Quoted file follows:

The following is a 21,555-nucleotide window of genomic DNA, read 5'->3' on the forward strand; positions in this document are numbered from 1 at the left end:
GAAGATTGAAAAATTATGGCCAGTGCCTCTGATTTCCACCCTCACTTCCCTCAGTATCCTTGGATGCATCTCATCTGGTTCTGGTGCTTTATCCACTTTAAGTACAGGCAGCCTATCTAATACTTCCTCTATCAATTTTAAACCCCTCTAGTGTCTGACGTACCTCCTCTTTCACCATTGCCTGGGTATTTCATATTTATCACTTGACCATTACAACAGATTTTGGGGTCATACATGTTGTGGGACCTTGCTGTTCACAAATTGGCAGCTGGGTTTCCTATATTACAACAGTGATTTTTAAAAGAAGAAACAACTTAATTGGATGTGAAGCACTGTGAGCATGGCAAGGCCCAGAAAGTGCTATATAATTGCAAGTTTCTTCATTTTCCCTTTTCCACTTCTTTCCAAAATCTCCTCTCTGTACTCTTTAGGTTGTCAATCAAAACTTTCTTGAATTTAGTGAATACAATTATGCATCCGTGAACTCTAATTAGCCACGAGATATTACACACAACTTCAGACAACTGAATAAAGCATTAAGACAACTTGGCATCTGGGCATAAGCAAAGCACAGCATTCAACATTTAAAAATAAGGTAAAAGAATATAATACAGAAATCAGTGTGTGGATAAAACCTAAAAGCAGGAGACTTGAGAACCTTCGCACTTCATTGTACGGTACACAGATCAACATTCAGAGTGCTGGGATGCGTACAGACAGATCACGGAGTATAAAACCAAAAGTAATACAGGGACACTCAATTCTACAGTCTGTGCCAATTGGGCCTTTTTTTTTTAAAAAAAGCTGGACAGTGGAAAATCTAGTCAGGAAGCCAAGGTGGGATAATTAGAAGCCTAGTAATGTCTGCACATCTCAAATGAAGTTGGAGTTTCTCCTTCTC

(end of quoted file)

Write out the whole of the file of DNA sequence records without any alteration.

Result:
The following is a 21,555-nucleotide window of genomic DNA, read 5'->3' on the forward strand; positions in this document are numbered from 1 at the left end:
GAAGATTGAAAAATTATGGCCAGTGCCTCTGATTTCCACCCTCACTTCCCTCAGTATCCTTGGATGCATCTCATCTGGTTCTGGTGCTTTATCCACTTTAAGTACAGGCAGCCTATCTAATACTTCCTCTATCAATTTTAAACCCCTCTAGTGTCTGACGTACCTCCTCTTTCACCATTGCCTGGGTATTTCATATTTATCACTTGACCATTACAACAGATTTTGGGGTCATACATGTTGTGGGACCTTGCTGTTCACAAATTGGCAGCTGGGTTTCCTATATTACAACAGTGATTTTTAAAAGAAGAAACAACTTAATTGGATGTGAAGCACTGTGAGCATGGCAAGGCCCAGAAAGTGCTATATAATTGCAAGTTTCTTCATTTTCCCTTTTCCACTTCTTTCCAAAATCTCCTCTCTGTACTCTTTAGGTTGTCAATCAAAACTTTCTTGAATTTAGTGAATACAATTATGCATCCGTGAACTCTAATTAGCCACGAGATATTACACACAACTTCAGACAACTGAATAAAGCATTAAGACAACTTGGCATCTGGGCATAAGCAAAGCACAGCATTCAACATTTAAAAATAAGGTAAAAGAATATAATACAGAAATCAGTGTGTGGATAAAACCTAAAAGCAGGAGACTTGAGAACCTTCGCACTTCATTGTACGGTACACAGATCAACATTCAGAGTGCTGGGATGCGTACAGACAGATCACGGAGTATAAAACCAAAAGTAATACAGGGACACTCAATTCTACAGTCTGTGCCAATTGGGCCTTTTTTTTTTAAAAAAAGCTGGACAGTGGAAAATCTAGTCAGGAAGCCAAGGTGGGATAATTAGAAGCCTAGTAATGTCTGCACATCTCAAATGAAGTTGGAGTTTCTCCTTCTC